Thomas was also the author of nearly three dozen books, including biographies of Bing Crosby, Walt Disney, Brando and Joan Crawford, and an acclaimed portrait of studio mogul Harry Cohn, "King Cohn." He wrote, produced and appeared in a handful of television specials on the Academy Awards and was a guest on numerous TV news and talk shows, including "The Tonight Show," ''Good Morning America" and "Nightline." His biographies of reclusive billionaire Howard Hughes and the comedy team of Abbott and Costello were made into television movies.
He is listed twice in Guinness World Records: for most consecutive Academy Awards shows covered by an entertainment reporter and for longest career as an entertainment reporter (1944-2010). In 1988, he became the first reporter-author awarded a star on Hollywood's Walk of Fame.
Kathleen Carroll, executive editor of the AP, worked with Thomas in the Los Angeles bureau in the early 1980s. "Bob was an old-fashioned Hollywood reporter and he knew absolutely everyone," she said. "He had a double-helping of impish charm with the stars, but back at the office, he was the quiet guy who slipped into a desk at the back and poked at the keyboard for a while, then handed in a crisp and knowing story soon delivered to movie fans around the world."
Monday, March 10, 2014
|SHE LOVES ME NOT (1934)|
|DR. RHYTHM (1938)|
|TOP O' THE MORNING (1949)|
|MR. MUSIC (1950)|
|ANYTHING GOES (1956)|
Monday, March 3, 2014
This past month marked the 50th anniversary of the Beatles appearing on the Ed Sullivan show. Their music caused such a revolution, just as Bing's music did three decades before that. Bing and The Beatles never worked together, but The Beatles were admirers of Bing.
Bing's 1932 recording of Please, which contained the plaintive plea "Please, lend your little ear to my pleas" was part of the inspiration for the Beatles first chart-topping hit, "Please Please Me," written by John Lennon in 1962. Lennon recounts the development of the song in Ray Coleman's 1984 biography, Lennon:
"In my auntie's house on Menlove Avenue, I heard Roy Orbison doing 'Only the Lonely' on the radio. I was also intrigued by the double use of the word 'please' in a Bing Crosby song. Lennon was a long-time fan of Bing's music, especially the early Crosby. In a 1980 interview a few weeks before Lennon's death, Coleman asked Lennon what music he was currently listening to. He said, "Hank Williams, Carl Perkins, John Gielgud reading Shakespeare and anything that Bing Crosby had ever done."
George Harrison developed an interest in Bing in the 1980s. On a nationally-syndicated radio show, Breakfast with the Beatles, Harrison remarked, "Bing Crosby was someone I discovered in my gardening period. He had a lovely voice, a presence that sort of crackles. He always remained popular over here [i.e., England]. I like his stuff very much."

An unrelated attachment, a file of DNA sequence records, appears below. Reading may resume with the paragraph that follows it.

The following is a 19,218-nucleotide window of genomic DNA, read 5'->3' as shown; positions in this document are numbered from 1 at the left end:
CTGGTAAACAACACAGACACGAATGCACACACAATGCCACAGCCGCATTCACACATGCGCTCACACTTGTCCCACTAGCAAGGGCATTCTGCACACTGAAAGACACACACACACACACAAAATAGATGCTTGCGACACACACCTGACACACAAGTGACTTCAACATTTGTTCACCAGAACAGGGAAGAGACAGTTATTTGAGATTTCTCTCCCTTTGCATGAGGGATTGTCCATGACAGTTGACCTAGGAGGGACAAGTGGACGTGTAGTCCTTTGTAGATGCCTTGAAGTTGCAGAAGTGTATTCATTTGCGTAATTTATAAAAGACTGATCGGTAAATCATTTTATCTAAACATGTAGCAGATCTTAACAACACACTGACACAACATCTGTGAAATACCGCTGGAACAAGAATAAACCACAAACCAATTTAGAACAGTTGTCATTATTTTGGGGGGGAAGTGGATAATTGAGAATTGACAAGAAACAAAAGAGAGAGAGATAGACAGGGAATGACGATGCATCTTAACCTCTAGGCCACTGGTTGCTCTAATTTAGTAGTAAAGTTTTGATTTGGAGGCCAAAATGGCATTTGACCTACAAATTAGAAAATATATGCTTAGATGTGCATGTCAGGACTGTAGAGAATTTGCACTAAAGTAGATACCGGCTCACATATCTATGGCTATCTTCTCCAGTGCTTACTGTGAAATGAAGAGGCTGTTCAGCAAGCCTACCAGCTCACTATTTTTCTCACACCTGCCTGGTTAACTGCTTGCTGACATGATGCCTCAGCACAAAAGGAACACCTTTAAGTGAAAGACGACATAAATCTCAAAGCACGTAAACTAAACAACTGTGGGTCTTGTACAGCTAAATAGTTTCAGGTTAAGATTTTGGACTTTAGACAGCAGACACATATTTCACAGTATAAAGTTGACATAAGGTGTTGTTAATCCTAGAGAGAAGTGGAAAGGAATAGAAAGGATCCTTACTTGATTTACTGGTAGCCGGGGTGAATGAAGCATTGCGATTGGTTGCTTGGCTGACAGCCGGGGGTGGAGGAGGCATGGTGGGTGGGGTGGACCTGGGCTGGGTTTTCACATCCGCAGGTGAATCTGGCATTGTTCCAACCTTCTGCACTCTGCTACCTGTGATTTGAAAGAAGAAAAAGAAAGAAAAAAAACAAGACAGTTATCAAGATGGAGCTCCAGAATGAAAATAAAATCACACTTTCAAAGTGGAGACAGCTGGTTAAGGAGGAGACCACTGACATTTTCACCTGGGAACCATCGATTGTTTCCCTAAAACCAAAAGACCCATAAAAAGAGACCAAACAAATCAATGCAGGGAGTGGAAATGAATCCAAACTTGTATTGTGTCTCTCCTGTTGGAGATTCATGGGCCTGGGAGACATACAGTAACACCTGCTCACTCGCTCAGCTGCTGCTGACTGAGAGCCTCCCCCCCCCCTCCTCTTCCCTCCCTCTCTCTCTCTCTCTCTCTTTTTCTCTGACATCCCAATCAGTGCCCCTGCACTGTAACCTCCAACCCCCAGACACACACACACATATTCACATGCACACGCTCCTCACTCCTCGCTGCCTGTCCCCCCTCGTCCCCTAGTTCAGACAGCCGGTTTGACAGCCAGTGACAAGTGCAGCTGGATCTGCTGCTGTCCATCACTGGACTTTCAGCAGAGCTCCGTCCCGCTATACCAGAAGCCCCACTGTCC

According to Harrison's son, Dhani, quoted in the October 2002 issue of "Beatles Monthly" magazine, an album of recordings by Bix Beiderbecke and Bing (Bix 'n' Bing) was his dad's favorite in his later years.
There is no evidence that Bing met any of the Beatles, but he did perform several of their songs ("Fool on the Hill," "Obladi Oblada" ...) on his television shows. His only commercial recording of a Lennon-McCartney song was "Hey Jude," the Beatles' biggest hit, on Nov. 21, 1968. It became the title song of his next album, Hey Jude, Hey Bing!. Bing's version of "Hey Jude" was released on CD in 1997 by Rhino Records under the title "Golden Throats IV -- Celebrities Butcher the Beatles."
Monday, February 24, 2014
An interview with Mary Crosby:
"My Father, Bing Crosby"
by Sheila Weller, McCalls, July 1980
"My one regret is that Daddy isn't here to share the tremendous joys of my life right now," says 20-year-old Mary Crosby, Bing's only daughter and a star of TVs top-rated Dallas. "But other than that" -- she instantly shifts from dreamy to direct -- "I am very clear on his death. Daddy died while he was still very much a man, while he still had control of the lives of the people he loved. If he'd lived much longer, he would have had great pain in dealing with the fact that his children were making choices he couldn't approve of."
My decision to live with the man I loved before committing my life to him in marriage is something that went against all Daddy's beliefs. He had painted himself into a corner by telling Barbara Walters he would disown me if I ever did that. I would have confronted him with my decision and, though I believe his love and trust would have eventually won out over his anger, it would have wounded his pride terribly to have had to give in. I'm grateful that I never had to use one of Daddy's greatest lessons to me -- that there is a time to be selfish -- in a way that would have hurt him, hurt us both, in those last years of his life."
This honesty -- the ability to confront conflicts and pressures with unequivocal clarity and grace -- is the first thing that strikes you about Mary Crosby. It seemed logical to expect something else: cautiously dutiful talk from the wide-eyed young girl you had watched for almost two decades singing "White Christmas" and extolling the merits of orange juice with her famous, perfect family.